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HPPR Arts, Culture & History

Western Kansas' Monument Rocks featured on Smithsonian Channel's 'Aerial America'

Kansas Geological Survey

Some of Kansas’s lesser known wonders are being featured on the Smithsonian Channel's 'Aerial America.’

One of those wonders is the chalk towers in western Kansas, featured in a four-minute video on the Smithsonian Channel's website, which describes how they were formed.

According to the video, the badlands, located in Gove County, were under a vast, inland sea where billions of creatures lived, died and left their bodies on the ocean floor in ancient layers of chalk.

As the sea retreated, most of the chalk was washed away but towers of chalk, called the Monument Rocks, were left behind.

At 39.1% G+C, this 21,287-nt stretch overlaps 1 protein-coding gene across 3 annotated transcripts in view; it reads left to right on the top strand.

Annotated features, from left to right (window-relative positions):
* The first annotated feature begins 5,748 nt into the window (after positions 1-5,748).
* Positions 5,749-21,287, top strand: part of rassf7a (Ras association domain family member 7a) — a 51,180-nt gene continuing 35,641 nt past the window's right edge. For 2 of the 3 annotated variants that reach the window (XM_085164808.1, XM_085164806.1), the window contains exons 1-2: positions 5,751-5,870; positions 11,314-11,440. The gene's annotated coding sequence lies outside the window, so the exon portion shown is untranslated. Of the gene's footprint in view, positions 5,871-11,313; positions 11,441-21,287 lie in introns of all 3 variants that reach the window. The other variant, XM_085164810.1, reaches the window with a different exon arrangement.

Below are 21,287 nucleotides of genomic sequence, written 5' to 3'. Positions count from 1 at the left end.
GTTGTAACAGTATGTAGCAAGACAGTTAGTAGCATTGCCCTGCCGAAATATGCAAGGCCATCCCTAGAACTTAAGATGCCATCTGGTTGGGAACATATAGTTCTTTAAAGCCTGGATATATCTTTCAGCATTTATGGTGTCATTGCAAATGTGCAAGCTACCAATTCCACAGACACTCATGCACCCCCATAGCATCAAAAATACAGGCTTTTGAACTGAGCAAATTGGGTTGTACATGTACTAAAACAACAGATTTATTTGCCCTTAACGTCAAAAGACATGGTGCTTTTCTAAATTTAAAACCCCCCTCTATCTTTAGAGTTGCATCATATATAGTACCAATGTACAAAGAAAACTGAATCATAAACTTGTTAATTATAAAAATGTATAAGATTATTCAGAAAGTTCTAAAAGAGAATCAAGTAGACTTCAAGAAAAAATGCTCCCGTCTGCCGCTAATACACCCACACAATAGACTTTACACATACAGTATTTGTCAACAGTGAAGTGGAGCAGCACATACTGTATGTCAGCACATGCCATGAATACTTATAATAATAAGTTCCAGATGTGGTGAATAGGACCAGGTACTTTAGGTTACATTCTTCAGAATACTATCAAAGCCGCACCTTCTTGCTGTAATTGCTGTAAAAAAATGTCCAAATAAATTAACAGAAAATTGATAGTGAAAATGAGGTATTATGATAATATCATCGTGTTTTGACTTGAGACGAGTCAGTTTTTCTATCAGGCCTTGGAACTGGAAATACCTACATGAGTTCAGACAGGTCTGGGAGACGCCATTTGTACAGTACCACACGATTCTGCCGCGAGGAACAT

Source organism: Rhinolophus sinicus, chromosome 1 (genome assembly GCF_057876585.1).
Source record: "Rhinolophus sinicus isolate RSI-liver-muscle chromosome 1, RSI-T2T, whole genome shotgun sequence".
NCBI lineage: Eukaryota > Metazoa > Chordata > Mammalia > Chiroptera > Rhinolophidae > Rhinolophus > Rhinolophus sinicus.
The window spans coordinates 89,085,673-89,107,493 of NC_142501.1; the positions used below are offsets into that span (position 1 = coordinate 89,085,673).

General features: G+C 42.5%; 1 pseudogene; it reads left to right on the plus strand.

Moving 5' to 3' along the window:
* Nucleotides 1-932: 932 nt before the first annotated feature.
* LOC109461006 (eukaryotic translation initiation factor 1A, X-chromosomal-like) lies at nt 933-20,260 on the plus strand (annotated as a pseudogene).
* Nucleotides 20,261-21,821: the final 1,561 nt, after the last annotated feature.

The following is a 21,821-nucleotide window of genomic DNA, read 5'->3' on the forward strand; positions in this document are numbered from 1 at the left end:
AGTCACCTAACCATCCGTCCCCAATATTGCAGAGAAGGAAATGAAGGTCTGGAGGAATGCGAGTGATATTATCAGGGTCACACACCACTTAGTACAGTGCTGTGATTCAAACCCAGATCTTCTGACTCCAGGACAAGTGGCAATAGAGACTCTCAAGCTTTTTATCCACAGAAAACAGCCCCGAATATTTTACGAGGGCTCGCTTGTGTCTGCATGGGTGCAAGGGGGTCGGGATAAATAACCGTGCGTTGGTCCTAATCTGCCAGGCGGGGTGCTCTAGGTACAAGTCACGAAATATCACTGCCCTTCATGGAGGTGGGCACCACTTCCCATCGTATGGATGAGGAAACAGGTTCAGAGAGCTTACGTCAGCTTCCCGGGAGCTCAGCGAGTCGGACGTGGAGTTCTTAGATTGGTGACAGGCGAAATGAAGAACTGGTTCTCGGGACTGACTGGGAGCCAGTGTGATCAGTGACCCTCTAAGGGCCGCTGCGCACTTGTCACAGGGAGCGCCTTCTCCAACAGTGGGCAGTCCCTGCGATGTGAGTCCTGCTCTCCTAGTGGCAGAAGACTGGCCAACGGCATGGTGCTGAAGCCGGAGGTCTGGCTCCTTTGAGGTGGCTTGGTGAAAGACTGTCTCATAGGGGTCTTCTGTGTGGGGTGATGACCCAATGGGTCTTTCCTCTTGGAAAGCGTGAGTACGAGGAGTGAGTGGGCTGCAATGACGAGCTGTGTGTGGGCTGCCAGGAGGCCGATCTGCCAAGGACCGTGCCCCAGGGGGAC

The video describes them as “impressive monoliths” that tower the plains “as seemingly eternal reminders of the state’s vast geological past, but because of their chalky makeup, the monument rocks, including an outcropping named Castle Rock by frontier scout Julian Finch in 1865 that drivers, pioneers and hikers have used over the past 150 years to guide their path.

Castle Rock and the other chalk towers and canyons are slowly being eroded away by the wind and rain.

The website also features 10 images of Kansas that tell a story about the state, including bison that roam on the prairie, the state's agricultural economy, wind farms, field patterns created by pivot-point irrigation systems and the state’s aviation history, to name a few.

Other short videos on the website are about farming and wind farms.